Bishop Wright concludes, “The point of lament, woven thus into the fabric of the biblical tradition, is not just that it’s an outlet for our frustration, sorrow, loneliness and sheer inability to understand what is happening or why. The mystery of the biblical story is that God also laments.”  God grieves with us.  God the Creator experienced sorrow when the people of Israel rejected him over other gods. The Son of God wept at the grave of his friend Lazarus.  The Spirit groans for us in words too difficult to pray, St. Paul teaches us. The Godhead is not removed from the agony we face; God partakes in it too.

And so just like long ago at that cross when the stark cry moved the heart of God, so now the words being cried out are not in vain. God is in fact with us.  No, God does not wave a magic wand to make it all right, but God takes the worst that this fallen world of ours offers, and begins the slow work of redemption.  

We see it already in the love shown by nurses and doctors providing care each day, and by the hospital staffers disinfecting rooms. Or the grace of people in every community sewing furiously to provide masks to those who need them. We notice it in the ones checking us out at the grocery store, and the workers who replenish the shelves overnight. God’s slow work of redemption comes to us in the form of a takeout meal that a few weeks ago we would have hardly cherished, and in the calls from friends checking in on us.  The spring flowers have begun to bloom, birds make their chorus in the morning. God’s salvation has already been set in motion because God’s heart is breaking too.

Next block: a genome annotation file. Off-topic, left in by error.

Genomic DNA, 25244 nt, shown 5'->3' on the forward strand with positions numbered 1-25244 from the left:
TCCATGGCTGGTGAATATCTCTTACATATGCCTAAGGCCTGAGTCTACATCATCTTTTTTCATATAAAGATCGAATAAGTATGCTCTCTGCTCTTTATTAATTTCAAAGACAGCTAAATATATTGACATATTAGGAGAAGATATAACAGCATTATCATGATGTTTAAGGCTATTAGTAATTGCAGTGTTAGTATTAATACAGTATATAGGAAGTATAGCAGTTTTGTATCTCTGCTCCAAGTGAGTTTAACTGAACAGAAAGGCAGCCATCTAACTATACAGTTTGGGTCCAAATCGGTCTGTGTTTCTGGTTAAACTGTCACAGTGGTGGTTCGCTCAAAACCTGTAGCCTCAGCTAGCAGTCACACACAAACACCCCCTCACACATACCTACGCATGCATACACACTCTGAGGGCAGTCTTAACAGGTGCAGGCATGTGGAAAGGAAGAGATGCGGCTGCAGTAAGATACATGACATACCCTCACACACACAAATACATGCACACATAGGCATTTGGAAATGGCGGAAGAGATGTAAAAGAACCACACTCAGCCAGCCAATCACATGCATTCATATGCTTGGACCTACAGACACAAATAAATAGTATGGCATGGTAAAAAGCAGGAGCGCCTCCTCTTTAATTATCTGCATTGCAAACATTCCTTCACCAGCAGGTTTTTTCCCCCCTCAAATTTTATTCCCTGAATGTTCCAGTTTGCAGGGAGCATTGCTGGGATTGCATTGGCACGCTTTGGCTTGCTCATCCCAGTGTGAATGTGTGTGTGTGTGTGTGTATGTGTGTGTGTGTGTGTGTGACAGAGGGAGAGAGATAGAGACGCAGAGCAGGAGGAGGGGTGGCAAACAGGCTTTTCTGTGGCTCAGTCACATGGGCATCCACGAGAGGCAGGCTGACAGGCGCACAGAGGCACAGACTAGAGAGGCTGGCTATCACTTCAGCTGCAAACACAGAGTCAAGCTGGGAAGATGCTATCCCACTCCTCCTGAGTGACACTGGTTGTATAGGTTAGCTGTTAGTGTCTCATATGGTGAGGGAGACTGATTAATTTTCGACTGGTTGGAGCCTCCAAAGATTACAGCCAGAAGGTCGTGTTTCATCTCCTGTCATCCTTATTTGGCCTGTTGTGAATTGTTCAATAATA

I wish there were some other way. I wish we didn’t have to endure the pain of the current time.  But I do know how we can respond.  We can experience the depth of the grief around us and not feel as if we have to have pat answers, because there are none to be found. And we can also realize that we are not alone in our distress.  Jesus and the Psalmist indeed declare that God has forsaken them, but they do so to God. Their misery in feeling utterly alone gets directed to the Almighty One.  And God laments along with them.  God laments with us.  

So cry out to God.  Pray the Psalms of Lament to the Almighty One.  We needn’t fear God’s judgment for saying such things, for God always seeks to bring about new life from the depths of our pain and sorrow. God is with us.  And in time may we also join with the Psalmist who proclaims these words of future hope, “I will [once more] declare your Name to my brothers and sisters; in the midst of the congregation, I will praise you.”  May it be so.  Amen.